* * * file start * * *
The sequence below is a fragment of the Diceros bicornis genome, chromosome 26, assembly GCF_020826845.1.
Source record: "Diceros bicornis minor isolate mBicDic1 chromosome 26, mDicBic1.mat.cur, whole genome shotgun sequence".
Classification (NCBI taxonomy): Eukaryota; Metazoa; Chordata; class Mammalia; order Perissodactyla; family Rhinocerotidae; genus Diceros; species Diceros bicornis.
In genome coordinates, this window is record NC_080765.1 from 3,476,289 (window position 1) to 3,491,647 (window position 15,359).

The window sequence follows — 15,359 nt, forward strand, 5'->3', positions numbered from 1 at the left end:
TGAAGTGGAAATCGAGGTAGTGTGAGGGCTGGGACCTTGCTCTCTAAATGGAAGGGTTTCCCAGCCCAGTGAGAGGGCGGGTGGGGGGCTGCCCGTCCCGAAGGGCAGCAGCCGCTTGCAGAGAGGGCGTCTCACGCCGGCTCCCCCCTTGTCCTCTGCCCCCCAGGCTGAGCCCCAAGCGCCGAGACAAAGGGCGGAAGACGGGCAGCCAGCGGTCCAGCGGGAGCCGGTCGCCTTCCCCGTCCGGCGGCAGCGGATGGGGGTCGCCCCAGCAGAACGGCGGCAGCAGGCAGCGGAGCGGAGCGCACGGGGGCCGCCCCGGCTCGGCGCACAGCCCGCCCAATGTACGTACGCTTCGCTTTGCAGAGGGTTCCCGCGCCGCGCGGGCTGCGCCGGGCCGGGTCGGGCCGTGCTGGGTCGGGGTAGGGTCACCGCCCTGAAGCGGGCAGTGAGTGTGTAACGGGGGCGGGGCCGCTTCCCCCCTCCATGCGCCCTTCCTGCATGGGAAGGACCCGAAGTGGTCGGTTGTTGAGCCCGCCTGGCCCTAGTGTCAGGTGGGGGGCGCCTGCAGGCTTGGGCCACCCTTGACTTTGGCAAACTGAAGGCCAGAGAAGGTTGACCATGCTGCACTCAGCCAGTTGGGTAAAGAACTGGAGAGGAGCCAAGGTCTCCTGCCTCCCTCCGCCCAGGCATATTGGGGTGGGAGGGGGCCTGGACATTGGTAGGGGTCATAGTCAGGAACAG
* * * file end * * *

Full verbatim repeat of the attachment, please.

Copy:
The sequence below is a fragment of the Diceros bicornis genome, chromosome 26, assembly GCF_020826845.1.
Source record: "Diceros bicornis minor isolate mBicDic1 chromosome 26, mDicBic1.mat.cur, whole genome shotgun sequence".
Classification (NCBI taxonomy): Eukaryota; Metazoa; Chordata; class Mammalia; order Perissodactyla; family Rhinocerotidae; genus Diceros; species Diceros bicornis.
In genome coordinates, this window is record NC_080765.1 from 3,476,289 (window position 1) to 3,491,647 (window position 15,359).

The window sequence follows — 15,359 nt, forward strand, 5'->3', positions numbered from 1 at the left end:
TGAAGTGGAAATCGAGGTAGTGTGAGGGCTGGGACCTTGCTCTCTAAATGGAAGGGTTTCCCAGCCCAGTGAGAGGGCGGGTGGGGGGCTGCCCGTCCCGAAGGGCAGCAGCCGCTTGCAGAGAGGGCGTCTCACGCCGGCTCCCCCCTTGTCCTCTGCCCCCCAGGCTGAGCCCCAAGCGCCGAGACAAAGGGCGGAAGACGGGCAGCCAGCGGTCCAGCGGGAGCCGGTCGCCTTCCCCGTCCGGCGGCAGCGGATGGGGGTCGCCCCAGCAGAACGGCGGCAGCAGGCAGCGGAGCGGAGCGCACGGGGGCCGCCCCGGCTCGGCGCACAGCCCGCCCAATGTACGTACGCTTCGCTTTGCAGAGGGTTCCCGCGCCGCGCGGGCTGCGCCGGGCCGGGTCGGGCCGTGCTGGGTCGGGGTAGGGTCACCGCCCTGAAGCGGGCAGTGAGTGTGTAACGGGGGCGGGGCCGCTTCCCCCCTCCATGCGCCCTTCCTGCATGGGAAGGACCCGAAGTGGTCGGTTGTTGAGCCCGCCTGGCCCTAGTGTCAGGTGGGGGGCGCCTGCAGGCTTGGGCCACCCTTGACTTTGGCAAACTGAAGGCCAGAGAAGGTTGACCATGCTGCACTCAGCCAGTTGGGTAAAGAACTGGAGAGGAGCCAAGGTCTCCTGCCTCCCTCCGCCCAGGCATATTGGGGTGGGAGGGGGCCTGGACATTGGTAGGGGTCATAGTCAGGAACAG